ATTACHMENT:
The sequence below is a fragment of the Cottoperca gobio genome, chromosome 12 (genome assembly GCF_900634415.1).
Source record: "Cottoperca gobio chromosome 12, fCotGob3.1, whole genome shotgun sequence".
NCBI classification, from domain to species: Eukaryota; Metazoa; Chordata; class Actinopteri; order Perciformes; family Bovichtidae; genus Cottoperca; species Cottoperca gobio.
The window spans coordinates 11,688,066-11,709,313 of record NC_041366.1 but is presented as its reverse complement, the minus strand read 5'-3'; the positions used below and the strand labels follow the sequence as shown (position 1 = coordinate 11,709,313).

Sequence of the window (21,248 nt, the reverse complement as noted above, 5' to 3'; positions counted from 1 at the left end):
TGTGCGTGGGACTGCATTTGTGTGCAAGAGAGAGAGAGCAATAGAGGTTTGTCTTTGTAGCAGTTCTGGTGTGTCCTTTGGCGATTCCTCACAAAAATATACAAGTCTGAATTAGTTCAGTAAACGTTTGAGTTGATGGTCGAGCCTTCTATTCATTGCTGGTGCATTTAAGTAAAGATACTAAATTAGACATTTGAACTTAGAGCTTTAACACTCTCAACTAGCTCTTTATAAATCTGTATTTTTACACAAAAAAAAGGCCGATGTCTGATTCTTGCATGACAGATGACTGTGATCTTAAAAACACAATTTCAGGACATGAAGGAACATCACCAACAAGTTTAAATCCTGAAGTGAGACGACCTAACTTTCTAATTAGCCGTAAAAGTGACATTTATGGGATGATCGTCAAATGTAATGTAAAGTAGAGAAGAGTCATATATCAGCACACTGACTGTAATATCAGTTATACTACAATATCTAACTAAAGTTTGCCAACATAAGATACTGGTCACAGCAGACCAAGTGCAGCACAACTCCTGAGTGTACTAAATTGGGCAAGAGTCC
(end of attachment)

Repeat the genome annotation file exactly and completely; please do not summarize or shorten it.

The sequence below is a fragment of the Cottoperca gobio genome, chromosome 12 (genome assembly GCF_900634415.1).
Source record: "Cottoperca gobio chromosome 12, fCotGob3.1, whole genome shotgun sequence".
NCBI classification, from domain to species: Eukaryota; Metazoa; Chordata; class Actinopteri; order Perciformes; family Bovichtidae; genus Cottoperca; species Cottoperca gobio.
The window spans coordinates 11,688,066-11,709,313 of record NC_041366.1 but is presented as its reverse complement, the minus strand read 5'-3'; the positions used below and the strand labels follow the sequence as shown (position 1 = coordinate 11,709,313).

Sequence of the window (21,248 nt, the reverse complement as noted above, 5' to 3'; positions counted from 1 at the left end):
TGTGCGTGGGACTGCATTTGTGTGCAAGAGAGAGAGAGCAATAGAGGTTTGTCTTTGTAGCAGTTCTGGTGTGTCCTTTGGCGATTCCTCACAAAAATATACAAGTCTGAATTAGTTCAGTAAACGTTTGAGTTGATGGTCGAGCCTTCTATTCATTGCTGGTGCATTTAAGTAAAGATACTAAATTAGACATTTGAACTTAGAGCTTTAACACTCTCAACTAGCTCTTTATAAATCTGTATTTTTACACAAAAAAAAGGCCGATGTCTGATTCTTGCATGACAGATGACTGTGATCTTAAAAACACAATTTCAGGACATGAAGGAACATCACCAACAAGTTTAAATCCTGAAGTGAGACGACCTAACTTTCTAATTAGCCGTAAAAGTGACATTTATGGGATGATCGTCAAATGTAATGTAAAGTAGAGAAGAGTCATATATCAGCACACTGACTGTAATATCAGTTATACTACAATATCTAACTAAAGTTTGCCAACATAAGATACTGGTCACAGCAGACCAAGTGCAGCACAACTCCTGAGTGTACTAAATTGGGCAAGAGTCC